Why is a circular economy for textiles important?
Textiles have long been an integral part of our daily lives and society, with diverse products ranging from fashion and apparel to healthcare items, industrial fabrics, and car upholstery. Today’s fashion industry is valued at US$1.3 trillion dollars, employing more than 300 million people globally.
But the sector’s significant use of finite resources and toxic chemicals, as well as issues such as conditions for garment workers producing fast fashion, are under increasing scrutiny. Meanwhile, billions of products go to waste: unsold in warehouses or stores, left unused in wardrobes, or discarded while still in good condition. There is urgent need for transformation.
Each year people throw away apparel worth an estimated $460 billion that they could continue to wear. Trends such as fast fashion heighten the issue, producing high volumes of low-quality fashion items that are difficult to recycle. If the average number of times a garment is worn were doubled, greenhouse gas emissions from textiles would be 44% lower.
A circular economy for textiles, fashion, and apparel is important because it aims to eliminate waste in the textiles industry, championing resource reuse and bringing clear benefits for natural resources, economic wellbeing, and the health and safety of the people who produce and dispose of our textiles.
What could circularity for the textiles and fashion look like?
In a circular economy for textiles:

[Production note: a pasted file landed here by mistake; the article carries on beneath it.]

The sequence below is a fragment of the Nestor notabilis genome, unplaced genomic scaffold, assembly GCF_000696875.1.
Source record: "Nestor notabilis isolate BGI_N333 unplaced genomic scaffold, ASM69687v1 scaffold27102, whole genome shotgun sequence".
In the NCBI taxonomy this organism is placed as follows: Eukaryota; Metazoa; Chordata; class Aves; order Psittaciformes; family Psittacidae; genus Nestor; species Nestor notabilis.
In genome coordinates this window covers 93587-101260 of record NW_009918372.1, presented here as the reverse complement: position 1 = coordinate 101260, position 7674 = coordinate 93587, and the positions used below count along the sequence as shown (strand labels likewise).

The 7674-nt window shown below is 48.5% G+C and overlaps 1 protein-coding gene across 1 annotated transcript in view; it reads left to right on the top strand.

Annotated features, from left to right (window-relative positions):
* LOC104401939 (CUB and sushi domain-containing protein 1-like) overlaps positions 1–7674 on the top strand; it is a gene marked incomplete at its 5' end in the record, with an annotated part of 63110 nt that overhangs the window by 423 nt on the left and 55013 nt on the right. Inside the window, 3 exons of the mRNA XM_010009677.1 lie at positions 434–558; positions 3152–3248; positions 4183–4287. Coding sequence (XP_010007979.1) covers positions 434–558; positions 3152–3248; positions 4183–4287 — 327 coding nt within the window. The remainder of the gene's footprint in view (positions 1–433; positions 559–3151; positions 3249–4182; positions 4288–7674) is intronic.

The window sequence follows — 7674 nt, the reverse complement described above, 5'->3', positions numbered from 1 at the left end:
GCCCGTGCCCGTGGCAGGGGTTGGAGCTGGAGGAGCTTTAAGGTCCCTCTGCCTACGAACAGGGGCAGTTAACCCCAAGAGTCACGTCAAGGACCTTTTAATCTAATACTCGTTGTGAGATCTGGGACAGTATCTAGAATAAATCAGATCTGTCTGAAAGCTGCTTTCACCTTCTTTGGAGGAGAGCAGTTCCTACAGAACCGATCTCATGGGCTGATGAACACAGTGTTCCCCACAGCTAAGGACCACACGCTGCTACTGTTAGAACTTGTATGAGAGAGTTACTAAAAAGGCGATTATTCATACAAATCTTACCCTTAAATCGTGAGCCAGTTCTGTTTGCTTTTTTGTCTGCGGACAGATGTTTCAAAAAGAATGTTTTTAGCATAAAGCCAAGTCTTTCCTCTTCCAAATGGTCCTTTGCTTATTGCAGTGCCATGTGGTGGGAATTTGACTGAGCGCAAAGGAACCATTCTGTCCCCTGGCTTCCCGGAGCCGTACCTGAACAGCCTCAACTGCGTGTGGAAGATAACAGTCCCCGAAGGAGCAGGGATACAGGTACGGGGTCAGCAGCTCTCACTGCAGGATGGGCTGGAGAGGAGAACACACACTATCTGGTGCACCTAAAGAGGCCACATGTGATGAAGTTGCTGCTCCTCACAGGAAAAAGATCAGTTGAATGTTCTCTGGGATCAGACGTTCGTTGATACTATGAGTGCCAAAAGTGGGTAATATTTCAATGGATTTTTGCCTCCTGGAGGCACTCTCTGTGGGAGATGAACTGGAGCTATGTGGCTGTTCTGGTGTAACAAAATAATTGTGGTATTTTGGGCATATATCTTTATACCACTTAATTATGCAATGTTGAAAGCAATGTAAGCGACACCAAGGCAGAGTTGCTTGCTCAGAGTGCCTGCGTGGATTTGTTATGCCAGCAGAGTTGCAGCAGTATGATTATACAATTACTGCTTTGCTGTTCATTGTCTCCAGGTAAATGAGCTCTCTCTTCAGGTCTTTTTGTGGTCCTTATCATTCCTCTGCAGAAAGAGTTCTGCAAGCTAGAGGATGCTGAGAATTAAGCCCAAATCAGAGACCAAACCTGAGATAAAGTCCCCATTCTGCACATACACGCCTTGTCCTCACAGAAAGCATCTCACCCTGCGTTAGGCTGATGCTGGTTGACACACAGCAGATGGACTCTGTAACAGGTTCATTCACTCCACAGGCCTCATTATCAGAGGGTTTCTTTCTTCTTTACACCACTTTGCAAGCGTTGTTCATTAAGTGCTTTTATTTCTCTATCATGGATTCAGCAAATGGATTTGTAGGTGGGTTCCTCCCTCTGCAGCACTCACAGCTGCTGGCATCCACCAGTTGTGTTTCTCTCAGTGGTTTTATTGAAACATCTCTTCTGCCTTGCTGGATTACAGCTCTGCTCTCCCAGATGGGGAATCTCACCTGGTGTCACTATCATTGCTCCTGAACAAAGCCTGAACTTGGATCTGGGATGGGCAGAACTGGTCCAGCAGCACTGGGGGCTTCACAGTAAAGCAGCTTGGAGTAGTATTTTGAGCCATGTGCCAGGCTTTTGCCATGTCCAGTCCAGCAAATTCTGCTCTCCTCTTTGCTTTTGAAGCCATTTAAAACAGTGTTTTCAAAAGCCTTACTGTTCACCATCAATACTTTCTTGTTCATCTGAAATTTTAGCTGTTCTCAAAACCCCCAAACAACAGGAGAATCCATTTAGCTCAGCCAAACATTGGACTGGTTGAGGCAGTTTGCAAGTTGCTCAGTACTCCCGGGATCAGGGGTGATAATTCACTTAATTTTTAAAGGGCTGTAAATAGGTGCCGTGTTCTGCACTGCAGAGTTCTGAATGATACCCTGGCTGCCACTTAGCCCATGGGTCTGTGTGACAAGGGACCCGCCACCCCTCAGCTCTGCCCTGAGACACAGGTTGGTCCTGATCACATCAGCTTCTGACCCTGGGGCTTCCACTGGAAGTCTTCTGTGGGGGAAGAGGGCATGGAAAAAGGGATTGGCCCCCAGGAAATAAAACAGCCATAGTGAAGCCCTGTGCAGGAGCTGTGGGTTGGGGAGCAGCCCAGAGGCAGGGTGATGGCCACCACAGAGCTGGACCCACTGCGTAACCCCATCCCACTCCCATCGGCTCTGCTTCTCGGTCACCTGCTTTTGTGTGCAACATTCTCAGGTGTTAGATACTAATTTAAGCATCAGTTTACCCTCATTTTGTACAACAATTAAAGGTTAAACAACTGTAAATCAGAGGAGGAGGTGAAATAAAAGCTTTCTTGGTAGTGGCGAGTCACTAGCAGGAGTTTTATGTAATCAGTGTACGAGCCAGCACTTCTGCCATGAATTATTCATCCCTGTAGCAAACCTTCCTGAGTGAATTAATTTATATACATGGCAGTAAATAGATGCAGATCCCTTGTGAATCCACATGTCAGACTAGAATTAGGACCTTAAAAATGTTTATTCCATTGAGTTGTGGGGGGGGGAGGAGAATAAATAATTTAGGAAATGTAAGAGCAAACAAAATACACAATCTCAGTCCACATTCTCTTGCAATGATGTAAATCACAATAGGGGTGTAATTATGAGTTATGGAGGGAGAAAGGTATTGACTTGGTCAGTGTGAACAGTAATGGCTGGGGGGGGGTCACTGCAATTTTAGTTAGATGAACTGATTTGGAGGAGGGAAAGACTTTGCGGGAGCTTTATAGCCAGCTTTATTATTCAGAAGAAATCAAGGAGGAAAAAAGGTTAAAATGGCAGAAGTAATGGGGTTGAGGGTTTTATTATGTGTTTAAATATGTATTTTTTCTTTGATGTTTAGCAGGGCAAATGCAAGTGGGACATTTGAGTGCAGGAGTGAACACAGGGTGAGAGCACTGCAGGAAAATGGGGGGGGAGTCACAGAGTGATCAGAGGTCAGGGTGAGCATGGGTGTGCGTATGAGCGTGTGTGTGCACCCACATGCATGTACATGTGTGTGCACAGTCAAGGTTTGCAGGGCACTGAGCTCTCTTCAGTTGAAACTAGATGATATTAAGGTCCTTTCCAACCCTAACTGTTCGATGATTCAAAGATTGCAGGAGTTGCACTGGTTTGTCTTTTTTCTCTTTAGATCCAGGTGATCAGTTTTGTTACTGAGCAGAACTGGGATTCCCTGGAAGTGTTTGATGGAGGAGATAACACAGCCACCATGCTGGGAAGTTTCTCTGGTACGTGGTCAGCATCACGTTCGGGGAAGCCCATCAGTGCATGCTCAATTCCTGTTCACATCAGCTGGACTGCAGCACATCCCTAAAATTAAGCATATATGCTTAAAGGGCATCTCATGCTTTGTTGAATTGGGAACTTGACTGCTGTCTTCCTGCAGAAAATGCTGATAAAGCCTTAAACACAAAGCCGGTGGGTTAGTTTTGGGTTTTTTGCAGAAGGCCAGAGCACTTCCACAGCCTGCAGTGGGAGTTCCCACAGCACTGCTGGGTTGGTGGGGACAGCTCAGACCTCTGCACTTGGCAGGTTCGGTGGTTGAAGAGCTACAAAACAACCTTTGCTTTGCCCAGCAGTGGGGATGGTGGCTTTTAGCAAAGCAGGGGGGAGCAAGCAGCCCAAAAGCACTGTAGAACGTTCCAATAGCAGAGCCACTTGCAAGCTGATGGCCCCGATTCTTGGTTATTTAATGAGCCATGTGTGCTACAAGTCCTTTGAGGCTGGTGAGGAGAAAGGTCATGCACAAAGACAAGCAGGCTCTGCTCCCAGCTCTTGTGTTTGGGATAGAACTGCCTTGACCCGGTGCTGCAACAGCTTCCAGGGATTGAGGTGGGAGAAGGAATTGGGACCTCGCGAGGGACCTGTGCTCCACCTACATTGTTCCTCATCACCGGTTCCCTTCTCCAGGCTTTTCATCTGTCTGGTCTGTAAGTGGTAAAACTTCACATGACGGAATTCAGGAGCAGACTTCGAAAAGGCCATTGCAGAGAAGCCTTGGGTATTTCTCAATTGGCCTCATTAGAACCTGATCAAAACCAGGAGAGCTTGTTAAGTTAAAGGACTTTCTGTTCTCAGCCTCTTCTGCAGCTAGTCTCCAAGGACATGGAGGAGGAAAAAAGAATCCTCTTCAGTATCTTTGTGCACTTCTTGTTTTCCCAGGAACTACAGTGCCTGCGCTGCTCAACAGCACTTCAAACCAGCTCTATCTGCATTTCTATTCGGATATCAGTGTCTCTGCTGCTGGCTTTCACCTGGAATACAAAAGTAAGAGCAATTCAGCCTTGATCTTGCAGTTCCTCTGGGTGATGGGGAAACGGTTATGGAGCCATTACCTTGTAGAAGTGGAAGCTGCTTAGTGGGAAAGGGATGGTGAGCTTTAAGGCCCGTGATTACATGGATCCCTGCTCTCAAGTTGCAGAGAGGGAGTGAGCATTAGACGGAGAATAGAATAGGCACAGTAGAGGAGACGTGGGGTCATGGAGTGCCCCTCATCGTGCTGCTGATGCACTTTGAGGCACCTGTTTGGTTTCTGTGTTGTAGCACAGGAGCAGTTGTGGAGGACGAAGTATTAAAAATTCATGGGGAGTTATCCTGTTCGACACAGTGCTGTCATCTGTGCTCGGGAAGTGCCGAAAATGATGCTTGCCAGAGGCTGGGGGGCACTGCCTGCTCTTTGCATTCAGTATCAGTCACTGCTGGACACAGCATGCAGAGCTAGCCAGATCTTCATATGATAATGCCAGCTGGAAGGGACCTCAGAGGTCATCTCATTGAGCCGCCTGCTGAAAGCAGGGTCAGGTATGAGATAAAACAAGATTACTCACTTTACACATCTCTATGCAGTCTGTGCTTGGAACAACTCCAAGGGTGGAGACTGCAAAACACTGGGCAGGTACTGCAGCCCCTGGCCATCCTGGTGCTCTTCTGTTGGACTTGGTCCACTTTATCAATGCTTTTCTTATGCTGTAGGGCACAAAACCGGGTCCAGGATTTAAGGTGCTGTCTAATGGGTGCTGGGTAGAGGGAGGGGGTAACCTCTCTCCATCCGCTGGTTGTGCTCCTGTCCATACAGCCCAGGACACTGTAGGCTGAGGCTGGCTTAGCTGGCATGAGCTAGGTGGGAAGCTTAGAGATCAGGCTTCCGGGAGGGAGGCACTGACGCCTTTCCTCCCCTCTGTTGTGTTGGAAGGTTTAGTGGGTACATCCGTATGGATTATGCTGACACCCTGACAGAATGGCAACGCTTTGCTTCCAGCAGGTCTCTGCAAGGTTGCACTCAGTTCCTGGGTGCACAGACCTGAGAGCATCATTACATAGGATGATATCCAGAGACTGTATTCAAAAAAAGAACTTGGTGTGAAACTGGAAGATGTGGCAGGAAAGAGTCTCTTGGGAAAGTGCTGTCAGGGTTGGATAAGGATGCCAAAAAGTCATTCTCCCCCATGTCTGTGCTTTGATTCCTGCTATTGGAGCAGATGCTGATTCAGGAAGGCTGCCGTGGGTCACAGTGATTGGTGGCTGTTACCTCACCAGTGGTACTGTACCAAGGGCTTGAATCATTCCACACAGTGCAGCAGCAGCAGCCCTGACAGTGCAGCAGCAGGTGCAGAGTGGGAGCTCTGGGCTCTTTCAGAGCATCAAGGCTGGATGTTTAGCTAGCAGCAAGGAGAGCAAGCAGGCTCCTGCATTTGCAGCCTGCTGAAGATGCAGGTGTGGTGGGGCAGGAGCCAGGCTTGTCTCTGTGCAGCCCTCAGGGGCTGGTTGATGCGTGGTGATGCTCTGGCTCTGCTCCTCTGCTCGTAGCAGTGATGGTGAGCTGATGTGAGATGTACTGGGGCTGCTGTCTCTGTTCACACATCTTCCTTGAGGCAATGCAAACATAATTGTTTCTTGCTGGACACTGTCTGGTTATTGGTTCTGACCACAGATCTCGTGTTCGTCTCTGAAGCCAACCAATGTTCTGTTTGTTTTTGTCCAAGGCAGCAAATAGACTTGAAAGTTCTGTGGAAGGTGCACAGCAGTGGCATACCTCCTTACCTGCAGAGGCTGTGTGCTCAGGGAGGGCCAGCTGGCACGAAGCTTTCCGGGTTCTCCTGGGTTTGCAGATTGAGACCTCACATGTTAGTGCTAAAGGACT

Inputs for textiles are safe, recycled, or renewableThe textiles industry consumes some 215 trillion liters of water per year, polluting the water system with chemicals, detergents, and microfibers. Using safe, recycled, or renewable materials reduces demand for finite natural resources, decreases greenhouse gas emissions, and removes exposure to toxic substances for workers and communities.
Textiles are kept in use for longerEach year people throw away clothes worth an estimated $460 billion that they could continue to wear. Using textiles for longer means fewer new items are needed, reducing use of fossil fuels and chemicals, as well as reducing the pressure on water and land use for cotton farming. Keeping textiles in use for longer benefits both human health and biodiversity.;
Textiles are recyclable and recycled at end-of-useWhen textiles cannot be used or reused any longer, they should be collected and recycled. Recycling textile waste materials is expected to unlock a potential $100 billion value a year, as well as reducing natural resource and chemical use.
How to transition to a circular economy for textiles
Companies, governments, civil society organizations all have a role to play in creating a circular economy. These ten calls-to-action can help us accelerate the transition to a circular economy for textiles, and make it as impactful as possible.